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I'm trying to drive a RFP30N06LE N-Channel MOSFET with TC4420 MOSFET Driver. The MOSFET is used to switch a 1W LED. But my circuit is not working: it seems that the VDD somehow leaks to the input of the MOSFET driver, causing it to switch on constantly.

The VDD in the circuit is 16V, and VCC is 5V coming from an Arduino Nano. The VCC goes into the MOSFET driver's input to turn it on.

I find my LED operates best at a current draw of 291 mA. With a VDD of 16 V, I put the LED in series with a 56Ω resistor.

Here is my circuit:

(removed picture, please see the updates)

And photo of the breadboard implementation (LED and resistor are off board and not shown here). Power rail runs VDD.

(removed picture, please see the updates)

I'm providing the VDD with a bench power supply. I have my scope hook to 1) yellow-MOSFET driver input 2) Blue-MOSFET driver output 3) Purple-Between drain and source of the MOSFET.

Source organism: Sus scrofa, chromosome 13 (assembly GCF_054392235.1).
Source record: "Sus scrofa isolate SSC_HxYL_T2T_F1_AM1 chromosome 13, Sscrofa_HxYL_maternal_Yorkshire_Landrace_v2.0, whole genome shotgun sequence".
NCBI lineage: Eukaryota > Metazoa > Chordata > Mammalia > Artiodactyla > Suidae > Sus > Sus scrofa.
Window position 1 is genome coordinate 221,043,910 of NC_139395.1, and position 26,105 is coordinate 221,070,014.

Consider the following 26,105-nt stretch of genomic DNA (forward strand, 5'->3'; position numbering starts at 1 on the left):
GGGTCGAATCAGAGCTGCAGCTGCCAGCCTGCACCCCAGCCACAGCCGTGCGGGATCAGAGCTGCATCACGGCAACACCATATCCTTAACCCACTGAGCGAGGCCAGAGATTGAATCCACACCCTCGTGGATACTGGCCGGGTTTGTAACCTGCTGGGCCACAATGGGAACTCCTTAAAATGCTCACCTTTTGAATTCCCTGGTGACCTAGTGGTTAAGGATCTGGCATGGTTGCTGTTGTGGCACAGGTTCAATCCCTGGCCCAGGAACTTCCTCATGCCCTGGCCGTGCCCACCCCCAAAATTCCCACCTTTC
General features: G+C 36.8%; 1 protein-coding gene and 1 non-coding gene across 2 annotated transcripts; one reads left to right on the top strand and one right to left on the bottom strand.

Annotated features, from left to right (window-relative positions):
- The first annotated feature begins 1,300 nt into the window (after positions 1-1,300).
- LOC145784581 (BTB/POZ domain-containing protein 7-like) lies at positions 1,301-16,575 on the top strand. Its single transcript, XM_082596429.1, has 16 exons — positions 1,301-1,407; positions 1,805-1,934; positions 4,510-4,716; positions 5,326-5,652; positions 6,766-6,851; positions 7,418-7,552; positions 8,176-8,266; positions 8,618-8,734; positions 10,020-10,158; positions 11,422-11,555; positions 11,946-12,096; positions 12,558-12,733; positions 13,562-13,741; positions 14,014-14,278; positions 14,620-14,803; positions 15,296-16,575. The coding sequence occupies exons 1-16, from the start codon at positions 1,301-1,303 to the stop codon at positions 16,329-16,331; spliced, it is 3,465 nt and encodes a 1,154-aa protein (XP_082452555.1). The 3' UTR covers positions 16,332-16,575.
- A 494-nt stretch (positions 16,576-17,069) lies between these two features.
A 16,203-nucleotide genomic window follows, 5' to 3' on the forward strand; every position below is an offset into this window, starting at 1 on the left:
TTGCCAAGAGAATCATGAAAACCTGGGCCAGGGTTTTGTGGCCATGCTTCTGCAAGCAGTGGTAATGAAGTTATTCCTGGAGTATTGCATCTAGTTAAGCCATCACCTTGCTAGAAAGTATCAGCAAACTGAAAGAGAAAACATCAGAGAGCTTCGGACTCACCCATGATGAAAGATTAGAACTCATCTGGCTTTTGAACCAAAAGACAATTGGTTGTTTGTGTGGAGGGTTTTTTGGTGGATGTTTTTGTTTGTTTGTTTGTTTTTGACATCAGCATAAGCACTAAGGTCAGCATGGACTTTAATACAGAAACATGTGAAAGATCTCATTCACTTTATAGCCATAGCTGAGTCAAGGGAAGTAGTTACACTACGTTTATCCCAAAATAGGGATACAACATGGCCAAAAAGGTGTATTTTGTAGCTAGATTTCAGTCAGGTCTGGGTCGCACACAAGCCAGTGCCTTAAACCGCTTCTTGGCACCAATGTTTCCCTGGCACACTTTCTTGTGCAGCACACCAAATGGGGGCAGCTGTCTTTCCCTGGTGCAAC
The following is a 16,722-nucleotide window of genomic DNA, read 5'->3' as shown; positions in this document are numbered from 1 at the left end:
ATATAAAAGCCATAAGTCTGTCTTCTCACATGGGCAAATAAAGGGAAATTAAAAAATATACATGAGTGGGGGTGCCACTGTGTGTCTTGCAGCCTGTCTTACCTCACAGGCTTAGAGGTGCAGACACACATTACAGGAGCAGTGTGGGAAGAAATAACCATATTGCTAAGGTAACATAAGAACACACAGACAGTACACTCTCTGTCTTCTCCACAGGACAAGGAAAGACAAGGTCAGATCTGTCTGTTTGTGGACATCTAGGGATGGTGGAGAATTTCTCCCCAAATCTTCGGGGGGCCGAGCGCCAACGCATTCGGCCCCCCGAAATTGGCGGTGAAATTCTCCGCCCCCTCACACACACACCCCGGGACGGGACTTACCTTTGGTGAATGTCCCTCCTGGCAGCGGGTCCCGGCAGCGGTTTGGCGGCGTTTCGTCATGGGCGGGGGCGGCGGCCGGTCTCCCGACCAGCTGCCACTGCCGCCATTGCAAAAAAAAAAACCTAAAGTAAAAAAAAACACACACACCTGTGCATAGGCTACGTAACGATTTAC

enter image description here You can see in this picture when I first turn on the VDD power supply at 0.5V. The yellow signal in the scope raises above the others by a little bit. I measured ~0.4V on the input pin of the driver. This does not really make sense to me because the input should be isolated from the VDD. The LED (in the foreground of the photo on the left) does not turn on.

Now when I set power supply to 4.1V. The LED turns on and it starts to draw about 0.47 A. This should not happen since I'm not giving anything to the input of the MOSFET driver (the switch between Arduino 5V and the MOSFET input is open). Yet the scope shows the voltage on the MOSFET input is as high as on its output, turning the MOSFET on. See photo below. enter image description here

I suspect there are some shorting between the MOSFET input and VDD so I check with my DMM but they are open.

I'm really at a lose as to what to do. Please let me know I didn't make something clear or if you want more information. Any insight would be greatly appreciated!

EDIT1: update the breadboard image with annotations

UPDATE1: I modified the circuit with:

  • added a 10KΩ pull-down resistor, thanks for the suggestion!

  • using two bypass capacitors for each VDD pin of the MOSFET driver

  • reduce the length of the power loop

Here're the new schematics and breadboard connection enter image description here enter image description here